He said the fact there are several single mothers in the area could mean they’re not targeted, but just victims by chance.

The detachment’s crime analysts noted the suspect’s M.O. and the proximity of the break-ins make it "highly likely" they are connected, Lockhart said.

"We’ve certainly taken notice of the increased activity in that area, so that has warranted a change in our patrol plans," he said, careful not to give out too many details.

There have been several break-ins over the last two to three weeks, but suspicious activity dates back to at least April, Smith said.

She recalls seeing footsteps leading to her back window when the snow was still on the ground. After shovelling them away to see if they would come back, the footprints appeared at least six more times in a three-week timespan, though her house was never entered.

The fear has drawn many in the neighbourhood closer together.

"There’s a lot of us on Facebook that weren’t friends before and we’ve become friends in this situation because everyone wants to talk about it," Smith said.

Another victim, who did not wish to elaborate on the details of the intrusion in her home because the matter is under investigation, said the person came through the front door. Again, nothing was taken. She too has at least one small child.

Hillside Town Houses Ltd., the property management company, did not respond to the Sun’s phone calls.

Melissa Burkholder, who has lived in the area for almost two years, hasn’t been targeted, but said there has been little contact with either the police or the landlord in this case.

"It’s really scary right now because we don’t know what’s happening," she said.

"It’s a tiny little community down here, all the kids play together ... to have this going, it’s scary because it’s always felt safe."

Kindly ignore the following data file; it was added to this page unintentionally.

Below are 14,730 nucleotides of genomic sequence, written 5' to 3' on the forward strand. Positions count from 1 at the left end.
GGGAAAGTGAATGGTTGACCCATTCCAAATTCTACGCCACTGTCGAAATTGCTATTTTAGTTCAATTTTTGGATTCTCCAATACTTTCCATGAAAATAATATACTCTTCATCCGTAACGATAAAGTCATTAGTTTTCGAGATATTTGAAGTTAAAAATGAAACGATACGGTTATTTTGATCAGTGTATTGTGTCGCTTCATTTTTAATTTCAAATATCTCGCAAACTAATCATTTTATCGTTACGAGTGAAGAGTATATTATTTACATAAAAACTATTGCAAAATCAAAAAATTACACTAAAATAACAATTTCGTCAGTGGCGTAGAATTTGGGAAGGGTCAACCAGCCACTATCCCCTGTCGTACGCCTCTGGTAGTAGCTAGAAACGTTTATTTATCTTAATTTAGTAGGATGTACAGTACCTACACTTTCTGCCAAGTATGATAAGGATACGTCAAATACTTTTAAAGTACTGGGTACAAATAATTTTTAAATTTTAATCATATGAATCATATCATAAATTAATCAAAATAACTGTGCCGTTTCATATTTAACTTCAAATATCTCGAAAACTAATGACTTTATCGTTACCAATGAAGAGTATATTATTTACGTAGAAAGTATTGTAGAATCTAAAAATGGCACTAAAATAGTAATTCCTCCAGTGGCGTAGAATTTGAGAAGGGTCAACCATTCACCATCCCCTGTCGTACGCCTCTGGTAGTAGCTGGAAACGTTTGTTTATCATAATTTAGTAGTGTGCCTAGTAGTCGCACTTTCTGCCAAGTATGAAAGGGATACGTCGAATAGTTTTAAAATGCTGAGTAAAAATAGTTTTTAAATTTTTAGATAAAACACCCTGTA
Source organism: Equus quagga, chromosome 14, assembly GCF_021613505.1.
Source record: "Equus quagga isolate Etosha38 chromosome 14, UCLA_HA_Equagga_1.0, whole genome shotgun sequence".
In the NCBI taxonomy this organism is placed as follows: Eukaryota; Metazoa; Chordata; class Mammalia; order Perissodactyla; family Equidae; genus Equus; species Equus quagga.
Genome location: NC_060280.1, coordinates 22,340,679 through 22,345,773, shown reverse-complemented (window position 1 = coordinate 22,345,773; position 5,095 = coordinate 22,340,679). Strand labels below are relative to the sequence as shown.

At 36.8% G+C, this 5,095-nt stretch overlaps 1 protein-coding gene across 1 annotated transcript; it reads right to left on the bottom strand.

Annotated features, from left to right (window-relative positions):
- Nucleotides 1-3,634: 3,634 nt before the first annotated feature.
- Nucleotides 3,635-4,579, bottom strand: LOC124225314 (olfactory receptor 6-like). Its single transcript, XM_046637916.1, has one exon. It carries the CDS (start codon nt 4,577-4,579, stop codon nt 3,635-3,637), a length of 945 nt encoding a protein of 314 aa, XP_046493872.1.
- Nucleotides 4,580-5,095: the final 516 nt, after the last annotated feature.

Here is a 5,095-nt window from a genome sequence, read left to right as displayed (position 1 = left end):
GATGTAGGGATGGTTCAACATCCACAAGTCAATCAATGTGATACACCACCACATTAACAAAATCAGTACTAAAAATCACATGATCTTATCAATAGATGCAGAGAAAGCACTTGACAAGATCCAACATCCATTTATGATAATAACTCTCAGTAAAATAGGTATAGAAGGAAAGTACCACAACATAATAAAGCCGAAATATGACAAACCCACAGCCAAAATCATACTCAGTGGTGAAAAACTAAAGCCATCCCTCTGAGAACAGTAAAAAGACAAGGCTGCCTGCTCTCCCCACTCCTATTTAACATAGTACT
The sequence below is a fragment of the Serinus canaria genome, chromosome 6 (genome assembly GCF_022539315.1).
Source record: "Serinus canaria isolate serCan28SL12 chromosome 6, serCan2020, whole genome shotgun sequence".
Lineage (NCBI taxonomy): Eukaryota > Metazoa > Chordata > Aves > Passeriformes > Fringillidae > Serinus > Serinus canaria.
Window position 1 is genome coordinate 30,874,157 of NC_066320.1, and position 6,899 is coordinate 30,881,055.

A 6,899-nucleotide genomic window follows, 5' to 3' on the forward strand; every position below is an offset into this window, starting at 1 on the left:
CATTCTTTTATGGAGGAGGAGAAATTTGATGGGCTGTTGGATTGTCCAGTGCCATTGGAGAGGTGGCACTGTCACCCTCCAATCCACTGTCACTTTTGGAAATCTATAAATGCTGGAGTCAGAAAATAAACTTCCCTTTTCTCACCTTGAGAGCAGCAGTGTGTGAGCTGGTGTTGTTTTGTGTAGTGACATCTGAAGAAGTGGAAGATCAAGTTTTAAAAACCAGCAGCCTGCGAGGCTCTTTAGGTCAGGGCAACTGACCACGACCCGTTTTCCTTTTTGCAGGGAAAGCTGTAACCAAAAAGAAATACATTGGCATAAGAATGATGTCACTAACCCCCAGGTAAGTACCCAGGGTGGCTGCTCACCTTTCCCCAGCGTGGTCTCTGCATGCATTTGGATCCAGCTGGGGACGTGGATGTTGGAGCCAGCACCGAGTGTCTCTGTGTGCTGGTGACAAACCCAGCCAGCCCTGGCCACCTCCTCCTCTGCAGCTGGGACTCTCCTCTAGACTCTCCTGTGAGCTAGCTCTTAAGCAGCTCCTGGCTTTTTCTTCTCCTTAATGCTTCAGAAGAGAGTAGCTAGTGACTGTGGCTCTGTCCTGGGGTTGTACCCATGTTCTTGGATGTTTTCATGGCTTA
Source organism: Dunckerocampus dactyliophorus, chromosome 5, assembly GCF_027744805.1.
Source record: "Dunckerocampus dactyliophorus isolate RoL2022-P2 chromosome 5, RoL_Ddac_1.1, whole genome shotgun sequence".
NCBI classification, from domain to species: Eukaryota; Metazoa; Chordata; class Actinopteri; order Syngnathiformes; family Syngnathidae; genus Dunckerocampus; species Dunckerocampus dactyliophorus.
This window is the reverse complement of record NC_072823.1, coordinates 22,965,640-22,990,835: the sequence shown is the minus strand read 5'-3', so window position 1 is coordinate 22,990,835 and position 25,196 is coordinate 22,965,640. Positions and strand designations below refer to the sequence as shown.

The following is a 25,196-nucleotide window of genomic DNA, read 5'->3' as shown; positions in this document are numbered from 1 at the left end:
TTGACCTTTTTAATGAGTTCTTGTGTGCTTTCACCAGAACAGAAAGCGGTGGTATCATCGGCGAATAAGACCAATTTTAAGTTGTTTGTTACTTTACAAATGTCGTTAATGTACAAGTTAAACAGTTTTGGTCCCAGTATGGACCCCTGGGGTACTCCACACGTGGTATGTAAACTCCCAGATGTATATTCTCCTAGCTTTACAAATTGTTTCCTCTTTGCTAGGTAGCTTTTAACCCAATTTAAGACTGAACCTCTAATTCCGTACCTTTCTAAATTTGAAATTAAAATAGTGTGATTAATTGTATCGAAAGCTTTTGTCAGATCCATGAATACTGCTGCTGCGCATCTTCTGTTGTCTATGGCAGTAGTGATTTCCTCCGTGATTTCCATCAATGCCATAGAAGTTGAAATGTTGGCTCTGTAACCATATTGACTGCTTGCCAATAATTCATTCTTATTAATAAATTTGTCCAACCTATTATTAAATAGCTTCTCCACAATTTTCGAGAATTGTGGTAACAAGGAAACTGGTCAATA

Cops released a warning last Saturday for those in the area to make sure doors and windows are shut and locked while residents are away or asleep, and asked for the public’s help in tracking down suspects.

Police are working with only a vague description of the possible invader.

» gbruce@brandonsun.com

» Twitter: @grjbruce

Republished from the Brandon Sun print edition July 12, 2014

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Some residents in Brandon’s east end are sleeping with baseball bats following a rash of bizarre break-ins and attempted intrusions.

The rental townhouse communities of Alpine, Baker, Cascade and Delta bays have been plagued by break-ins for the last several weeks and single mothers are believed to be the target, several people in the area told the Sun.

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Some residents in Brandon’s east end are sleeping with baseball bats following a rash of bizarre break-ins and attempted intrusions.

The rental townhouse communities of Alpine, Baker, Cascade and Delta bays have been plagued by break-ins for the last several weeks and single mothers are believed to be the target, several people in the area told the Sun.